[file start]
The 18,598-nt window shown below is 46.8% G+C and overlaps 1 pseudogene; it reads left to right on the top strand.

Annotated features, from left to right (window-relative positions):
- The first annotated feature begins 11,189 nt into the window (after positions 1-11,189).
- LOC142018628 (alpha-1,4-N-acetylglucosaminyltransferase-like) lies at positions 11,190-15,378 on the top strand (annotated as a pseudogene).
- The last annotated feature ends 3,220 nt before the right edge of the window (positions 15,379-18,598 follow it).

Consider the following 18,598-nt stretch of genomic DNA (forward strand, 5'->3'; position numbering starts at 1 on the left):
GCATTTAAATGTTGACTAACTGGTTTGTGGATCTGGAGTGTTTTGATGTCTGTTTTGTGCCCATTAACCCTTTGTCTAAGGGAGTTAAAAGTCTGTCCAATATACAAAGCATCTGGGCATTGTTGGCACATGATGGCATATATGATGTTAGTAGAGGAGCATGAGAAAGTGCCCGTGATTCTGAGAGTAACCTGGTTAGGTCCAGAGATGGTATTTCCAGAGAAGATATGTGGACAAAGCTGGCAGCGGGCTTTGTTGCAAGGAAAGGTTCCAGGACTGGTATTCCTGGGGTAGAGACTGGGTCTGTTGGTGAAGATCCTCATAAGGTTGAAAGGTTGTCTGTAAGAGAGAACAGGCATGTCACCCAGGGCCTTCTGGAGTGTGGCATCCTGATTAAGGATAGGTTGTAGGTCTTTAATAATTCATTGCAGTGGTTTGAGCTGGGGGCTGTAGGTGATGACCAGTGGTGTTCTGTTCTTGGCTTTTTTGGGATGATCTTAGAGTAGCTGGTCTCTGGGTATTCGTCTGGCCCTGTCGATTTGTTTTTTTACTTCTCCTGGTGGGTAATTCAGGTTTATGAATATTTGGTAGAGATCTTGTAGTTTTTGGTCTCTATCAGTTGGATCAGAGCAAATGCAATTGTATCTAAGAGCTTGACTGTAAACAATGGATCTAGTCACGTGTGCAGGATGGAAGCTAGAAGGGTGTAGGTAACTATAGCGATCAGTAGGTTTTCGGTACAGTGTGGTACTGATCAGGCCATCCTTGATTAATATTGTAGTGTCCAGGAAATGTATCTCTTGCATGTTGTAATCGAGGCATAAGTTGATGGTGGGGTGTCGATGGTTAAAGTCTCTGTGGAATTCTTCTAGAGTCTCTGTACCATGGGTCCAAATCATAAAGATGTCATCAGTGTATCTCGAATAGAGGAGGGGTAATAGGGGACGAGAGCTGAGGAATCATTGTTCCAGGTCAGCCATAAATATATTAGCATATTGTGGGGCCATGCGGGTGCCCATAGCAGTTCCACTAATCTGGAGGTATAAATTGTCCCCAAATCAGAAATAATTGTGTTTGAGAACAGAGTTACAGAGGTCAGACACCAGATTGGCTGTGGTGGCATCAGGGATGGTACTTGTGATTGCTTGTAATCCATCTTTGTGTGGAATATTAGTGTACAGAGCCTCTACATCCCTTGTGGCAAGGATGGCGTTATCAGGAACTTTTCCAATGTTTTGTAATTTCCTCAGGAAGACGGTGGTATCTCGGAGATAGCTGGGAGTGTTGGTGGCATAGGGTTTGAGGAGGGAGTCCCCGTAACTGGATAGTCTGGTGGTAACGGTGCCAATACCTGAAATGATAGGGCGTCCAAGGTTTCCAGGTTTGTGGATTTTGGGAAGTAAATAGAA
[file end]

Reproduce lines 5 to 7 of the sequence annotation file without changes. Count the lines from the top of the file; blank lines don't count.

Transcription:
- The last annotated feature ends 3,220 nt before the right edge of the window (positions 15,379-18,598 follow it).

Consider the following 18,598-nt stretch of genomic DNA (forward strand, 5'->3'; position numbering starts at 1 on the left):
GCATTTAAATGTTGACTAACTGGTTTGTGGATCTGGAGTGTTTTGATGTCTGTTTTGTGCCCATTAACCCTTTGTCTAAGGGAGTTAAAAGTCTGTCCAATATACAAAGCATCTGGGCATTGTTGGCACATGATGGCATATATGATGTTAGTAGAGGAGCATGAGAAAGTGCCCGTGATTCTGAGAGTAACCTGGTTAGGTCCAGAGATGGTATTTCCAGAGAAGATATGTGGACAAAGCTGGCAGCGGGCTTTGTTGCAAGGAAAGGTTCCAGGACTGGTATTCCTGGGGTAGAGACTGGGTCTGTTGGTGAAGATCCTCATAAGGTTGAAAGGTTGTCTGTAAGAGAGAACAGGCATGTCACCCAGGGCCTTCTGGAGTGTGGCATCCTGATTAAGGATAGGTTGTAGGTCTTTAATAATTCATTGCAGTGGTTTGAGCTGGGGGCTGTAGGTGATGACCAGTGGTGTTCTGTTCTTGGCTTTTTTGGGATGATCTTAGAGTAGCTGGTCTCTGGGTATTCGTCTGGCCCTGTCGATTTGTTTTTTTACTTCTCCTGGTGGGTAATTCAGGTTTATGAATATTTGGTAGAGATCTTGTAGTTTTTGGTCTCTATCAGTTGGATCAGAGCAAATGCAATTGTATCTAAGAGCTTGACTGTAAACAATGGATCTAGTCACGTGTGCAGGATGGAAGCTAGAAGGGTGTAGGTAACTATAGCGATCAGTAGGTTTTCGGTACAGTGTGGTACTGATCAGGCCATCCTTGATTAATATTGTAGTGTCCAGGAAATGTATCTCTTGCATGTTGTAATCGAGGCATAAGTTGATGGTGGGGTGTCGATGGTTAAAGTCTCTGTGGAATTCTTCTAGAGTCTCTGTACCATGGGTCCAAATCATAAAGATGTCATCAGTGTATCTCGAATAGAGGAGGGGTAATAGGGGACGAGAGCTGAGGAATCATTGTTCCAGGTCAGCCATAAATATATTAGCATATTGTGGGGCCATGCGGGTGCCCATAGCAGTTCCACTAATCTGGAGGTATAAATTGTCCCCAAATCAGAAATAATTGTGTTTGAGAACAGAGTTACAGAGGTCAGACACCAGATTGGCTGTGGTGGCATCAGGGATGGTACTTGTGATTGCTTGTAATCCATCTTTGTGTGGAATATTAGTGTACAGAGCCTCTACATCCCTTGTGGCAAGGATGGCGTTATCAGGAACTTTTCCAATGTTTTGTAATTTCCTCAGGAAGACGGTGGTATCTCGGAGATAGCTGGGAGTGTTGGTGGCATAGGGTTTGAGGAGGGAGTCCCCGTAACTGGATAGTCTGGTGGTAACGGTGCCAATACCTGAAATGATAGGGCGTCCAAGGTTTCCAGGTTTGTGGATTTTGGGAAGTAAATAGAA